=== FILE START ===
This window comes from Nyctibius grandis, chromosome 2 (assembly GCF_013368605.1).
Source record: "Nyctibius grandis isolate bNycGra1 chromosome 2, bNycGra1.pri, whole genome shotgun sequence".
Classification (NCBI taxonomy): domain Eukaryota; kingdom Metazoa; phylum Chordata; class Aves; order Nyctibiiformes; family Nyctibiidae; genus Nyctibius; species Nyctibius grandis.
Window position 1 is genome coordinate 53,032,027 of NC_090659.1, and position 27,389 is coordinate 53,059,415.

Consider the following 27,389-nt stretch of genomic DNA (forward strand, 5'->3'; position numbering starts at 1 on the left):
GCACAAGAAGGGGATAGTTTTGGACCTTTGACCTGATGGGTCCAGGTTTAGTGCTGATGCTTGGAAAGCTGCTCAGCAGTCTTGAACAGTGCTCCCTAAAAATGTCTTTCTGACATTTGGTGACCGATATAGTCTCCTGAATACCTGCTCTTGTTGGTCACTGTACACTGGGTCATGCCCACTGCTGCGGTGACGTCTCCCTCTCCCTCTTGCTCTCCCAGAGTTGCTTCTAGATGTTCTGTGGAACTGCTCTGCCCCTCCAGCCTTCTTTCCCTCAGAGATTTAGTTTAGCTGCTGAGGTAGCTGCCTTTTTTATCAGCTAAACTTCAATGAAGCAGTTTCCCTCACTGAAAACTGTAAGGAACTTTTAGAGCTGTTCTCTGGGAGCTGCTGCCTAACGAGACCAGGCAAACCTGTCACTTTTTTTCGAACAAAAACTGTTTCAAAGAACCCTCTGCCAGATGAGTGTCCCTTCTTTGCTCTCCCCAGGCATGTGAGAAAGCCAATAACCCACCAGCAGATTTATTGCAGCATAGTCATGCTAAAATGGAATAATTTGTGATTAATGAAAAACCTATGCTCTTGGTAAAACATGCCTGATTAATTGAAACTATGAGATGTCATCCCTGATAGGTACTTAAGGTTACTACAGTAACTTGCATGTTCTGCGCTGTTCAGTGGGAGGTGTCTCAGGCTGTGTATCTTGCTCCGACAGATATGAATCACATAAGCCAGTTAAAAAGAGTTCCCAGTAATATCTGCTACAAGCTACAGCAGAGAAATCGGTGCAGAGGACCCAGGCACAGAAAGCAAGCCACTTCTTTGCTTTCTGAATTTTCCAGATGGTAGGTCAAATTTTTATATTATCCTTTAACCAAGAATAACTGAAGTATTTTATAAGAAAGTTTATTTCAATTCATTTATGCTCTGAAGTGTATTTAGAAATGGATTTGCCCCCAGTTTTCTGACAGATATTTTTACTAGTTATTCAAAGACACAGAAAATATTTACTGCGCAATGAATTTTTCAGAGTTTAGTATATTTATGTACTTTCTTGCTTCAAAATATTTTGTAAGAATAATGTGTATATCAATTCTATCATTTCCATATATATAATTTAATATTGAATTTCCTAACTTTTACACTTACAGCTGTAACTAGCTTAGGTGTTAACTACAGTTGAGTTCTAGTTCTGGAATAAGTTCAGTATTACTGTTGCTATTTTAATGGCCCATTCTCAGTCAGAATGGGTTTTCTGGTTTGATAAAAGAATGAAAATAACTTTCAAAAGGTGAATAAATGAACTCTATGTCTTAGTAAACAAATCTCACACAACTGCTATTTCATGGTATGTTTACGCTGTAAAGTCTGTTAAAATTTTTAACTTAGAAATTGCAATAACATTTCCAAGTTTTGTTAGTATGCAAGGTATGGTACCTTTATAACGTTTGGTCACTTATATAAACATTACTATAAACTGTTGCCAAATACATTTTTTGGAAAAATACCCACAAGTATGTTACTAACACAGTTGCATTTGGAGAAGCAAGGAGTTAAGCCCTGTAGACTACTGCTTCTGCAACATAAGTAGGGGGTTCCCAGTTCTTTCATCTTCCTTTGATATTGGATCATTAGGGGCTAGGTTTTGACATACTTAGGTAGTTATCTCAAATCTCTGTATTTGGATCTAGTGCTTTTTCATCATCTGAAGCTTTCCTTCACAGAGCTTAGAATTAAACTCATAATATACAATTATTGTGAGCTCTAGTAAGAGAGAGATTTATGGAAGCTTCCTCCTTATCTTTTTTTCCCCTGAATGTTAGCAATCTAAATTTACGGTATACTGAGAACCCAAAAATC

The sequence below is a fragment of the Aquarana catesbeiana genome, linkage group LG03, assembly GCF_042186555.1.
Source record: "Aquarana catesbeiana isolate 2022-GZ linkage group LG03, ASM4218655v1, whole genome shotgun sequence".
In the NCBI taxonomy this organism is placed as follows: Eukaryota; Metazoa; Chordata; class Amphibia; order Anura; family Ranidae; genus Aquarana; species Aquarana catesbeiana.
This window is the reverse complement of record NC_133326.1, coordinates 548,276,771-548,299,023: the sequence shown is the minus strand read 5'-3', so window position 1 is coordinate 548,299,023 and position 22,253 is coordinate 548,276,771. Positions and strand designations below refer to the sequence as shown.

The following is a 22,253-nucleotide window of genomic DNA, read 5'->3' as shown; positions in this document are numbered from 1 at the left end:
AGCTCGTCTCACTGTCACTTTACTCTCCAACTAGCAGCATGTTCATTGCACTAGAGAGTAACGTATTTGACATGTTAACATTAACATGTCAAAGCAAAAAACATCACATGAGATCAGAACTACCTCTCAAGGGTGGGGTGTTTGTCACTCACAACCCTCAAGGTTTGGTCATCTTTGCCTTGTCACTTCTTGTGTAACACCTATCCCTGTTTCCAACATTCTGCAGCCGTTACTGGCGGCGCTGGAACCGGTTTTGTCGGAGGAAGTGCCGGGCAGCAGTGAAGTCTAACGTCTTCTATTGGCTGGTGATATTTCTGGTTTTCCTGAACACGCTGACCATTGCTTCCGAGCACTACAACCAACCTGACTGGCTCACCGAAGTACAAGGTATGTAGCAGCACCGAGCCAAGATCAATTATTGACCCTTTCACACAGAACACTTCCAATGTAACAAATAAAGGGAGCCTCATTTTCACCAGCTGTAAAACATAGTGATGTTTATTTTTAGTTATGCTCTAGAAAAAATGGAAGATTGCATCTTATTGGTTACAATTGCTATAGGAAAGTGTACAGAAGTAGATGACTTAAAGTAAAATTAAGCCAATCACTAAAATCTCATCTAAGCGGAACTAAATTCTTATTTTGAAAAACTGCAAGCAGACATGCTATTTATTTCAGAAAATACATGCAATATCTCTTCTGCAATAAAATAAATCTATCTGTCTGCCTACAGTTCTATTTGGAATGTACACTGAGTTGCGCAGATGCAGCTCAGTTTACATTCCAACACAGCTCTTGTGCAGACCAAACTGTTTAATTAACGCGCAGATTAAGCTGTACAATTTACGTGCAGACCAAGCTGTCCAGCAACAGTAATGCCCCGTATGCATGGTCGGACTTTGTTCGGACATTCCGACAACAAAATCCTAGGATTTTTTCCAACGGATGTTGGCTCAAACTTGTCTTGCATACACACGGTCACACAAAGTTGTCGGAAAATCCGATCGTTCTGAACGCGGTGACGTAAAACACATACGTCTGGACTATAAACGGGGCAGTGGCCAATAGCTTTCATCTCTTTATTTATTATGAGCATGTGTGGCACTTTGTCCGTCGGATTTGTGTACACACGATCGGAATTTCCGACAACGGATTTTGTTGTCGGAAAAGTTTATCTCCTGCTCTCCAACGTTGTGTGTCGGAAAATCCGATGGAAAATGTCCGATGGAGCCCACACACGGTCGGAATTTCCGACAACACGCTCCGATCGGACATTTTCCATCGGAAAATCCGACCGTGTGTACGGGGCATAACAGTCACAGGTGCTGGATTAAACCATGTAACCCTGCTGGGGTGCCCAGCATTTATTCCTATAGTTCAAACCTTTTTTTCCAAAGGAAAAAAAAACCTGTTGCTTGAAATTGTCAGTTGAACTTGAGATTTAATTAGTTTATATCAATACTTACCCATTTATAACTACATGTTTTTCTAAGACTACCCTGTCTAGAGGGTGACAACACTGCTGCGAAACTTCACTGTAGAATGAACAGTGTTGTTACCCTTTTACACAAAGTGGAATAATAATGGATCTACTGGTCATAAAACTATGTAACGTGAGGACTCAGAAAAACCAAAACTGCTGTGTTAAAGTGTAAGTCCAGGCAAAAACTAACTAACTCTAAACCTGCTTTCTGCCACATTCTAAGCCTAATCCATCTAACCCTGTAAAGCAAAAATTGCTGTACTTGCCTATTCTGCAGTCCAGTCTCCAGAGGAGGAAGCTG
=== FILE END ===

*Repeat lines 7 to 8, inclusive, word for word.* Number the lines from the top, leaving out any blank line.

The sequence below is a fragment of the Aquarana catesbeiana genome, linkage group LG03, assembly GCF_042186555.1.
Source record: "Aquarana catesbeiana isolate 2022-GZ linkage group LG03, ASM4218655v1, whole genome shotgun sequence".